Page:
Distinguished lecture series in Physics

IMPORTANT UPDATE!

The Spring and Fall 2020 Distinguished Lecture Series in Physics are postponed due to the COVID-19 pandemic.


The UW-La Crosse Distinguished Lecture Series in Physics (DLS) is co-sponsored by the UW-La Crosse Foundation, the Department of Physics, the College of Science and Health, and Wettstein's.  The purpose of the series is to bring to La Crosse each year a world-renowned physicist whose significant accomplishments can inspire and enrich the lives and careers of students, faculty, and the community in general.  In 2020, for the first time, UW-La Crosse will host two Nobel Laureates in Physics (Gérard Mourou in April and Didier Queloz in October).  They will be the 20th and 21st Nobel Laureates in Physics to visit UW-La Crosse.

Spring 2020 Distinguished Lecture Series in Physics
Date:  TBD
Speaker:  Gérard Mourou, Ph.D.

Gérard Mourou

Gérard Mourou is Professor Haut-Collège at the École polytechnique in Palaiseau, France.  He is also the A.D. Moore Distinguished University Emeritus Professor of the University of Michigan.  He received his undergraduate education at the University of Grenoble (1967) and his Ph.D. from University Paris VI in 1973.  He has made numerous contributions to the field of ultrafast lasers, high-speed electronics, and medicine.  But his most important invention, demonstrated with his student Donna Strickland while at the University of Rochester (New York), is the laser amplification technique known as Chirped Pulse Amplification (CPA), universally used today.  

CPA revolutionized the field of optics, opening new branches like attosecond pulse generation, Nonlinear QED, and compact particle accelerators.  It extended the field of optics to nuclear and particle physics.  In 2005, Prof. Mourou proposed a new infrastructure, the Extreme Light Infrastructure (ELI), which is distributed over three pillars located in the Czech Republic, Romania, and Hungary.  Prof. Mourou also pioneered the field of femtosecond ophthalmology that relies on a CPA femtosecond laser for precise myopia corrections and corneal transplants.  Over a million such procedures are now performed annually.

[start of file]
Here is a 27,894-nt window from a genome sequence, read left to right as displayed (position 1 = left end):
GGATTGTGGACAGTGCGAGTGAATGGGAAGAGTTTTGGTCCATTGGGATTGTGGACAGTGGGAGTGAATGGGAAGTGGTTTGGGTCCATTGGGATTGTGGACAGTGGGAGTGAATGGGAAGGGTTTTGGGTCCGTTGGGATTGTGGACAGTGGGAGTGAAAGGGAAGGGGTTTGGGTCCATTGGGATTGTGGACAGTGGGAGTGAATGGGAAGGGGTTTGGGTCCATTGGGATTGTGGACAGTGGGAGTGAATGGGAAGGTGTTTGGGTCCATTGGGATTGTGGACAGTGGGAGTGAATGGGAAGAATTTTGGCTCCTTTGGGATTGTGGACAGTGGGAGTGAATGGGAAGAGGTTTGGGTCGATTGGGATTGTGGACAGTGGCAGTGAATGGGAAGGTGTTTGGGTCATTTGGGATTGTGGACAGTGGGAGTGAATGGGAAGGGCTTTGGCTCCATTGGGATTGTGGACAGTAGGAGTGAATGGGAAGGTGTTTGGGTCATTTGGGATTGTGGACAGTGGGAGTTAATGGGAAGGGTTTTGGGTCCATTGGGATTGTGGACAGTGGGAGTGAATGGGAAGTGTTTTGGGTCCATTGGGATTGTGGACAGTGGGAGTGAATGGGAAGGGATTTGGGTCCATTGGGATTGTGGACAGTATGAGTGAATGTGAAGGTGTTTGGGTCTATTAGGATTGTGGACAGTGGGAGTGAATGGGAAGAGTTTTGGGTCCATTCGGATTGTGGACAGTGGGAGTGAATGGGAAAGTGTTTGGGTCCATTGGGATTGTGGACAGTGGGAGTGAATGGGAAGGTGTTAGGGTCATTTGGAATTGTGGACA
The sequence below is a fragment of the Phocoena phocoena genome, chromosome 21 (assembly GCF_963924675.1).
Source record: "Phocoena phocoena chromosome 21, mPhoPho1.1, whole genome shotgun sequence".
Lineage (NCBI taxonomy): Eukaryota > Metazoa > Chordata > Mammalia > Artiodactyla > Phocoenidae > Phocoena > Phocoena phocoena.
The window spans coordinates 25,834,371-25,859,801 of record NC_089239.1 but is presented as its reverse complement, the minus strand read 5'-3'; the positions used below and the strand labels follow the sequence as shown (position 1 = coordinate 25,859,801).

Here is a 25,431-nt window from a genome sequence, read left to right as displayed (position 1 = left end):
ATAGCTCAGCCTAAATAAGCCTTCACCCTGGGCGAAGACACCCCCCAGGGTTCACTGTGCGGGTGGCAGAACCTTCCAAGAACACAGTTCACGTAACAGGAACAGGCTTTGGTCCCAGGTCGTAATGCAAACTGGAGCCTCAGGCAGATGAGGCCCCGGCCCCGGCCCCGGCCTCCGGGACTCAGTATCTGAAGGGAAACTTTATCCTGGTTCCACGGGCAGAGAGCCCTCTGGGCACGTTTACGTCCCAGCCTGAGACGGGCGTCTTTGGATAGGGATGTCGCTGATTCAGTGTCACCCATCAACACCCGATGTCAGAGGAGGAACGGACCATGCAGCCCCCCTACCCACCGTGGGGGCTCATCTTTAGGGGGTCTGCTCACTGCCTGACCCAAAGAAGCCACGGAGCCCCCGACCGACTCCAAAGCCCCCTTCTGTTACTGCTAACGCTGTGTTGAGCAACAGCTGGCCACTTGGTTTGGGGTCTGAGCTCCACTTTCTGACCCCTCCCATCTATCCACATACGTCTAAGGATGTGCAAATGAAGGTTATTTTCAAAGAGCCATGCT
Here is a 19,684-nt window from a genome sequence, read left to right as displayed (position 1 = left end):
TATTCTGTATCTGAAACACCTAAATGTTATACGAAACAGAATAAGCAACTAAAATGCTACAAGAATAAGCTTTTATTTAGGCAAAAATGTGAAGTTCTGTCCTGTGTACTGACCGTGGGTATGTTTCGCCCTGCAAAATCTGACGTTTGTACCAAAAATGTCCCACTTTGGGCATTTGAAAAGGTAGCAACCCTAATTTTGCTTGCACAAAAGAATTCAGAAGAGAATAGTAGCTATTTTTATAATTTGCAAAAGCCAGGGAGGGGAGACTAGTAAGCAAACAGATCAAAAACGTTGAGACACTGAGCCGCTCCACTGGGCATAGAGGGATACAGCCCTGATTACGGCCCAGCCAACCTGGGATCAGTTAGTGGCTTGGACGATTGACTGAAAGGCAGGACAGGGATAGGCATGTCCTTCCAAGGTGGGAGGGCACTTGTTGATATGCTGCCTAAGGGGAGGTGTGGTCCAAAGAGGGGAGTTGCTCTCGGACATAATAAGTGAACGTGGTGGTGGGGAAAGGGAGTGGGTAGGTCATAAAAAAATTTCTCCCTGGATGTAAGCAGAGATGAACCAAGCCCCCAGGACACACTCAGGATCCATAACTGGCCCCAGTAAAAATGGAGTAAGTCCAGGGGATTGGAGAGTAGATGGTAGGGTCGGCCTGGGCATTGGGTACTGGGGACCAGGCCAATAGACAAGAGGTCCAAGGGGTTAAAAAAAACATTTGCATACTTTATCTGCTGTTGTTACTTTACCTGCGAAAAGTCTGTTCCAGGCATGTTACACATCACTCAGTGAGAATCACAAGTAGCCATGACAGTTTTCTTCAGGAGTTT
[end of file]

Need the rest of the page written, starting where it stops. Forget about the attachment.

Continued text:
Prof. Mourou is a member of the U.S. National Academy of Engineering and a foreign member of the Russian Science Academy, the Austrian Sciences Academy, and the Lombardy Academy for Sciences and Letters.  He is Chevalier de la Légion d’honneur and was awarded the 2018 Nobel Prize in Physics with his former student Donna Strickland.


PASSION FOR EXTREME LIGHT AND APPLICATIONS TO THE GREATEST BENEFIT OF HUMANKIND:  SEARCHING FOR EXTREME LIGHT

An extreme-light laser is a universal source which provides a vast range of high-energy radiation and particles along with the highest field, pressure, temperature and acceleration produced to date. It offers the possibility to shed light on some of the remaining unanswered questions in fundamental physics, like the genesis of cosmic rays with energies in excess of 1020 eV or the loss of information in blackholes. Using wake-field acceleration some of these fundamental questions could be studied in the laboratory. In addition, extreme light makes possible the study of the structure of vacuum and particle production in "empty" space, which is one of the field’s ultimate goals, reaching into the fundamental QED (quantum electrodynamics) and possibly QCD (quantum chromodynamics) regimes.

Looking beyond today’s intensity horizon, Dr. Mourou will introduce a new concept that could make possible the generation of attosecond-zeptosecond (10-18 – 10-21 seconds) high-energy coherent light pulses (de facto in the X-ray domain), opening up the Schwinger level [the zettawatt (1021 Watts) and PeV (1015 eV) regime]; the next chapter of laser-matter interaction.

Fall 2020 Distinguished Lecture Series in Physics
Date:  TBD
Speaker:  Didier Queloz, Ph.D.

Didier QuelozDidier Queloz is a professor at the University of Cambridge in the United Kingdom, as well as a professor at the University of Geneva in Switzerland.  He was a co-recipient of the 2019 Nobel Prize in Physics.